Faculty, Theology, and Educational Theory: No Neutrality
In the early days of the Missouri Synod, it was common for the faculties at our teachers colleges to critically examine secular pedagogues from a theological perspective. It was considered an important part of their calling. They understood that, in order to properly evaluate a pedagogue’s methods or philosophy, it was necessary to ask the question, “What do they teach, believe, and confess?” For the Missourians, there was no such thing as an “atheological” or theologically neutral pedagogy. A person’s theological views shaped his or her educational philosophy, methods, and curricular choices. If the theology was contrary to sound Christian doctrine, then the resulting pedagogy would reflect that. If such a pedagogy was uncritically imported into a Lutheran classroom, the theological opinions underpinning it would inevitably accompany it, and children would be taught to think in a way that was contradictory to the faith. This understanding was not unique to the Missourian educators. From the earliest days of the church, Christian educators understood this principle: theology shapes pedagogy and pedagogy shapes theology. Thus in early LCMS journals such as Evangelisches Schulblatt, the forerunner of Lutheran Education Journal, readers were warned against uncritically adopting philosophies and methods espoused by secular educators because their theology was contrary to that of the Evangelical Lutheran Church. An introduction of their methods and theories would inevitably change the very purpose and nature of Lutheran education.
After World War I, many Missouri Synod professors and pedagogues, scarred by the persecution that Lutherans endured for their German heritage and motivated by a desire to blend into American society, began to neglect this task. They slowly stopped asking the all-important question, “What do the people who are shaping American public education teach, believe, and confess?” As a result, the mistaken opinion arose that these secular methods and their philosophies were theologically neutral. The 20th century American pedagogues were treated as though their theories and methods were purely scientific and research-based. As such, it was believed that there was nothing preventing them from being used in a Lutheran classroom.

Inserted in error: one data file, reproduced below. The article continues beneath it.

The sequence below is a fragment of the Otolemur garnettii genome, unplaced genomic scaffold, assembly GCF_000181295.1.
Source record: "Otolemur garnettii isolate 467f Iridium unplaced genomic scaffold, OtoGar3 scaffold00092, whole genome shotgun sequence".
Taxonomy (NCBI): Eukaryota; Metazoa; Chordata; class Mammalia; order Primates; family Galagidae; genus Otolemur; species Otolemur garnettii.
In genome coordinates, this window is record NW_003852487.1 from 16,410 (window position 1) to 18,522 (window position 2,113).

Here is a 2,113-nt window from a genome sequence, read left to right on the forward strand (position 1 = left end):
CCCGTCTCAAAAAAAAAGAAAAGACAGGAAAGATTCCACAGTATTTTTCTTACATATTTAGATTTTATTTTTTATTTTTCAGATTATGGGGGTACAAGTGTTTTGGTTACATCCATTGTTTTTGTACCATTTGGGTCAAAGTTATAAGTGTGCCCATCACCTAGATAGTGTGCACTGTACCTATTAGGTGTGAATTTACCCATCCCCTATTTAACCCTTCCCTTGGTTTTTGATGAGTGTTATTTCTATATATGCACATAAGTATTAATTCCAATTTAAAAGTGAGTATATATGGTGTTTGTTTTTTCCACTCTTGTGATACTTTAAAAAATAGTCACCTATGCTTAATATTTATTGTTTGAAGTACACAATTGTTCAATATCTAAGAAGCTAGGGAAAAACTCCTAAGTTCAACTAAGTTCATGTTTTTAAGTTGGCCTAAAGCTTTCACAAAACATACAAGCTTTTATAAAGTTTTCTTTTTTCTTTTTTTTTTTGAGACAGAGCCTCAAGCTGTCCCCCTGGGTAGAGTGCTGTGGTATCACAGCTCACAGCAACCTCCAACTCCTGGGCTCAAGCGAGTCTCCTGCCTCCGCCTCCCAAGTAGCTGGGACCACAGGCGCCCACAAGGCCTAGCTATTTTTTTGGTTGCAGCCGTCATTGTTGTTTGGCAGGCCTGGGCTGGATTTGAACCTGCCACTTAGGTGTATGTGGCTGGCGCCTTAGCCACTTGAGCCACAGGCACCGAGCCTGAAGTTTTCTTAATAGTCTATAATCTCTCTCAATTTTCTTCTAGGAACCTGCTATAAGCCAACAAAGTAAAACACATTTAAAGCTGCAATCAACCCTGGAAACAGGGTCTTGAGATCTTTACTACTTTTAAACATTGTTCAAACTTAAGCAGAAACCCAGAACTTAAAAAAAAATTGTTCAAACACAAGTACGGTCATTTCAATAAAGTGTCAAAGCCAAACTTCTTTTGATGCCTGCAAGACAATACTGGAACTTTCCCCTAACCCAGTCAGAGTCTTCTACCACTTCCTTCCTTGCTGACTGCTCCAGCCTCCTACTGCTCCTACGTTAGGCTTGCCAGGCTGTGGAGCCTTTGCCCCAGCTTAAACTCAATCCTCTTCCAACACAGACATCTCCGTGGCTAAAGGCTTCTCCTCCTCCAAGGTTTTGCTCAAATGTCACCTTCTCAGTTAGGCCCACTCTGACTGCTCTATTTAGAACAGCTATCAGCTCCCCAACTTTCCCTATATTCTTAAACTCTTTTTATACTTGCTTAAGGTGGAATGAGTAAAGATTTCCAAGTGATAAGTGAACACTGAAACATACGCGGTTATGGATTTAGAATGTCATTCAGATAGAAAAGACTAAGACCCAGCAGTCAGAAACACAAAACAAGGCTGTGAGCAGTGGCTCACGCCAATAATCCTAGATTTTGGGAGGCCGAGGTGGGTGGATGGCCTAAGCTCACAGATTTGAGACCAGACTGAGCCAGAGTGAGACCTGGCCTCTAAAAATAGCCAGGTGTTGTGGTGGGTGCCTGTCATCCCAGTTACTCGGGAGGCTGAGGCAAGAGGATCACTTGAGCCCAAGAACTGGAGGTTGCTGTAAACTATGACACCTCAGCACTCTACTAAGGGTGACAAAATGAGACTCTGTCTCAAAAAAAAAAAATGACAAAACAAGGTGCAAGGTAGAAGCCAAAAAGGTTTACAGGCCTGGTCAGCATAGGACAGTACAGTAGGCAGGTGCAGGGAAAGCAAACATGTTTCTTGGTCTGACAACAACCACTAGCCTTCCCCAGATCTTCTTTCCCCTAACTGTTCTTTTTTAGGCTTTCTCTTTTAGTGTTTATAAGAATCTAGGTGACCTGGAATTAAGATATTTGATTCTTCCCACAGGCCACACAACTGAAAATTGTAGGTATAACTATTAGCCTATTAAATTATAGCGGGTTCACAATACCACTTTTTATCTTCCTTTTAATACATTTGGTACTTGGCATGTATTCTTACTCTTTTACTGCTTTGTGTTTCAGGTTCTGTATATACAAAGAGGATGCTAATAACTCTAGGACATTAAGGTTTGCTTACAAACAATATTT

In reality, most of the leading American educational thinkers of the early 20th century were anything but atheological. They had deeply held theological beliefs that were contrary to the Christian faith; namely, that American society would be well served if the Christian church was marginalized and eventually eliminated. For example, John Dewey, who is regarded as one of the foremost American educators of the 20th century, wrote extensively on religion. He believed that the Christian church was a power-driven, anti-democratic institution that was lost in myths and outdated dogmas. He postulated that if schools adopted his progressive model of education, America could throw off the shackles of this oppressive Christian religion in favor of a new religion based on the goodness and power of man. As offensive as this should have been to the Lutheran mind, by the mid-20th century there were few Missourian educators that raised their voices against Dewey’s theology. As early as the 1930s, there were professors calling for the wholesale introduction of progressive educational principles in the Synod’s teachers colleges.
As we approach the third decade of the 21st century, it is becoming increasingly apparent that Lutheran educators cannot continue down this path. The educational establishment of modern America, with its fascination with gender politics and its neo-Marxist agenda, has never been so opposed to the fundamental principles of Lutheran education. For example, one of our chief goals is to prepare students to give a clear testimony to the world of the singular unchanging truth of Christ Jesus. Modern secular pedagogy does not support this goal. Its fundamental goal is the inculcation that all beliefs are societally based and should be treated as equally valid. If Lutherans uncritically import such a pedagogy, it can only hinder our work as Lutheran educators and, ultimately, the work of the Holy Spirit in creating and nurturing a strong sustaining confession of faith in the lives of the students.
The good news is that we do not have to look to these anti-Christian pedagogues. The Christian church has, over two thousand years of thought, produced some of the world’s most brilliant educational thinkers. Their unanimous opinion is that proper Christian pedagogy always begins with sound theology. Jerome, Augustine, Rhabanus Mauris, Alcuin, Martin Luther, Philip Melanchthon, and C.F. W. Walther, to name but a few, all held this opinion and all provided good solid pedagogical direction to the church. As the church moves forward we must teach teachers to critically assess the theological foundations of the pedagogy and curricula that they use in the classroom. We need to cultivate the habitus of critically assessing the theology of the influential pedagogues and pedagogical trends of our time: to look behind the curtain of the methods and the models and ask how they understand the confession of Christ.
As it was in the 20th century, so it is today. There is no such thing as a theologically neutral pedagogy. As Lutheran educators go forward, it is not enough for them to know the latest educational trends; they must know our theology well enough to properly assess educational philosophies and methods in light of the confession of the Evangelical Lutheran Church. They must begin with that quintessential Lutheran question, “What do they teach, believe and confess?”
Thomas Korcok, Ed.D.
Associate Professor of Theology, Concordia University Chicago